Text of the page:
& guys identify stereotypes vs. characteristics they want in their own partners.
Week Seven - September 29
The Sexual Self & Sexual Identity Chapter 7
Each small group chooses a different topic re sexual identity and shares with class.
Week Eight - October 6
Midterm Exam over Chapters 1 - 7; Turn in Journals for Chapters 1 - 7.
Week Nine - October 13
Sexual Motivation, Arousal, and Attraction Chapter 8
Each small group chooses a different topic/study question and shares with the class.
Week Ten - October 20
Love, Intimacy, and Sexuality Chapter 9
Each small group chooses a different theory and shares with the class.
Evaluate yourself on Fallon's Date & Mate Checklist.
Week Eleven - October 27
Relationships and Sexuality Chapter 10
Each small group chooses a different relationship issue and shares info about it with the class. Find an "Expert" resource, such as Dr. John Gottman's website online and relate helping info presented there.
Week Twelve - November 3
Ethnicity, Race, Culture, and Sexuality Chapter 11
Each small group chooses a different ethnic concern and shares their findings with the class.
Week Thirteen - November 10
The Biopsychology of Sexuality Chapter 12
Visiting expert, to be announced.
Week Fourteen - November 17
Sexuality in the Early Years and Adolescence Chapter 13
Each small group chooses a developmental stage and shares info with the class.
Week Fifteen - November 24
Adulthood: Challenges and Decisions Chapter 14
Week Sixteen - December 1
The Misuse of Sex - Material Provided From Another Textbook
Sexual abuse prevention, treatment, therapy groups, support groups: where to find help.
Turn in Journals for Chapters 8 - 14. Personal Reflection Journals over Chapters 8 - 14 are due.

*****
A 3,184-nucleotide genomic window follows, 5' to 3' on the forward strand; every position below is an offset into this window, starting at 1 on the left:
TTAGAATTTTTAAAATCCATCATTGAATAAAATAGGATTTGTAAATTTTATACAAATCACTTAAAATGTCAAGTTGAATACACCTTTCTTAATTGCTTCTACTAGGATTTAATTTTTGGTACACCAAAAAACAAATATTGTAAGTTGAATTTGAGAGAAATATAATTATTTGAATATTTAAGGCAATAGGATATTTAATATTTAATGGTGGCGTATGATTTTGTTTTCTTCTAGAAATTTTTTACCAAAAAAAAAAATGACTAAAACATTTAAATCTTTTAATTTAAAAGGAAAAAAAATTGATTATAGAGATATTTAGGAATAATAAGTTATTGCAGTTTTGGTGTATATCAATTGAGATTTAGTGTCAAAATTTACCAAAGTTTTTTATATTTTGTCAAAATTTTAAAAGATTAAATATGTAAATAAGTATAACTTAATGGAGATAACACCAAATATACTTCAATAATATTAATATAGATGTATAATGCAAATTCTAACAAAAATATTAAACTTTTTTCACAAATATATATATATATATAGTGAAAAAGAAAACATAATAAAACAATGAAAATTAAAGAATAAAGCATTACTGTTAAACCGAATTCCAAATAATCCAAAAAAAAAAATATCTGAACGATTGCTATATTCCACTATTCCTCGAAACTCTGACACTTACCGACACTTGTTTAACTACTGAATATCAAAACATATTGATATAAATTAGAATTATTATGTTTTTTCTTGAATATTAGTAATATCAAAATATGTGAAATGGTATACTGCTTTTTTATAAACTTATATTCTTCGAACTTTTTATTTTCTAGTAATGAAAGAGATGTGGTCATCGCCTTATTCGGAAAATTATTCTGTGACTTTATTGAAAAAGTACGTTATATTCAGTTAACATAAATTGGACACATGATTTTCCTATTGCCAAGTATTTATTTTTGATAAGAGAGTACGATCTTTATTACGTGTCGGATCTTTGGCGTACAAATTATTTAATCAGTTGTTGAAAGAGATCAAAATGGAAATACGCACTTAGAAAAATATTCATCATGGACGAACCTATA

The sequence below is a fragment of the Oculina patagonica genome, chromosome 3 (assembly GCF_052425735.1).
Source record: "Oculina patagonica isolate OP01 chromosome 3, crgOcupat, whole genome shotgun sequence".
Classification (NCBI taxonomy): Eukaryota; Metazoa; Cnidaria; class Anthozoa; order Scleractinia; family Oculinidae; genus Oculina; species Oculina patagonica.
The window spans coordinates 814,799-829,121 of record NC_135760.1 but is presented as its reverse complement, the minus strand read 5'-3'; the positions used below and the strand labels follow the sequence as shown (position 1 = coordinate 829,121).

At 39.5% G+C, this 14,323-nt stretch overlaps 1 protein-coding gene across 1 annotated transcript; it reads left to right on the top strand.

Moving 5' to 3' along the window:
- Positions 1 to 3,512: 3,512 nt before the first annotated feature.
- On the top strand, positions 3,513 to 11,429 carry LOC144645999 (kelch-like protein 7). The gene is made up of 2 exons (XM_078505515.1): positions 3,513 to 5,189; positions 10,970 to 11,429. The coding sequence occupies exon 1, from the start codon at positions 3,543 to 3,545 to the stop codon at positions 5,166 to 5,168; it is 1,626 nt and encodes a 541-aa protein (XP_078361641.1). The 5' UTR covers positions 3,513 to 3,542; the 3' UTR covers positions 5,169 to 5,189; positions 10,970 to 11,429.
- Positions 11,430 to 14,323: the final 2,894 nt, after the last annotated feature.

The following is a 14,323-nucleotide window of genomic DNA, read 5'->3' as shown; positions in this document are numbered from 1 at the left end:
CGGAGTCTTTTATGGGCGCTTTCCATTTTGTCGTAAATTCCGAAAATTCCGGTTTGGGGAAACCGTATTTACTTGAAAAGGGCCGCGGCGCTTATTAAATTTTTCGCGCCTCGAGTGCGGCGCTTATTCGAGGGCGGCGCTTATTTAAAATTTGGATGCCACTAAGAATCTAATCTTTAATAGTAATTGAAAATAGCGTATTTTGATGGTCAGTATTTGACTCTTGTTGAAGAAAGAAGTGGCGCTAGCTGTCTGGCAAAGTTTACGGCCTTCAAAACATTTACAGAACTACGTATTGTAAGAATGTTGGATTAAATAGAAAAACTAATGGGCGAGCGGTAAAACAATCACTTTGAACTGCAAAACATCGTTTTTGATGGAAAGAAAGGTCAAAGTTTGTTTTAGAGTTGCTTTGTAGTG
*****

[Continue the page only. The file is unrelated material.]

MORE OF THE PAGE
Week Seventeen - December 8
Final Exam over Chapters 8 - 14.
Academic Honesty:Academic integrity is the foundation of the academic community. Because each student has the primary responsibility for being academically honest, students are advised to read and understand all sections of this policy relating to standards of conduct and academic life. Park University 2008-2009 Undergraduate Catalog Page 87
Plagiarism:Plagiarism involves the use of quotations without quotation marks, the use of quotations without indication of the source, the use of another's idea without acknowledging the source, the submission of a paper, laboratory report, project, or class assignment (any portion of such) prepared by another person, or incorrect paraphrasing. Park University 2009-2010 Undergraduate Catalog Page 92
Attendance Policy:Instructors are required to maintain attendance records and to report absences via the online attendance reporting system.
Park University 2009-2010 Undergraduate Catalog Page 95
Disability Guidelines:Park University is committed to meeting the needs of all students that meet the criteria for special assistance. These guidelines are designed to supply directions to students concerning the information necessary to accomplish this goal. It is Park University's policy to comply fully with federal and state law, including Section 504 of the Rehabilitation Act of 1973 and the Americans with Disabilities Act of 1990, regarding students with disabilities. In the case of any inconsistency between these guidelines and federal and/or state law, the provisions of the law will apply. Additional information concerning Park University's policies and procedures related to disability can be found on the Park University web page: http://www.park.edu/disability .
Last Updated:8/6/2009 11:30:44 AM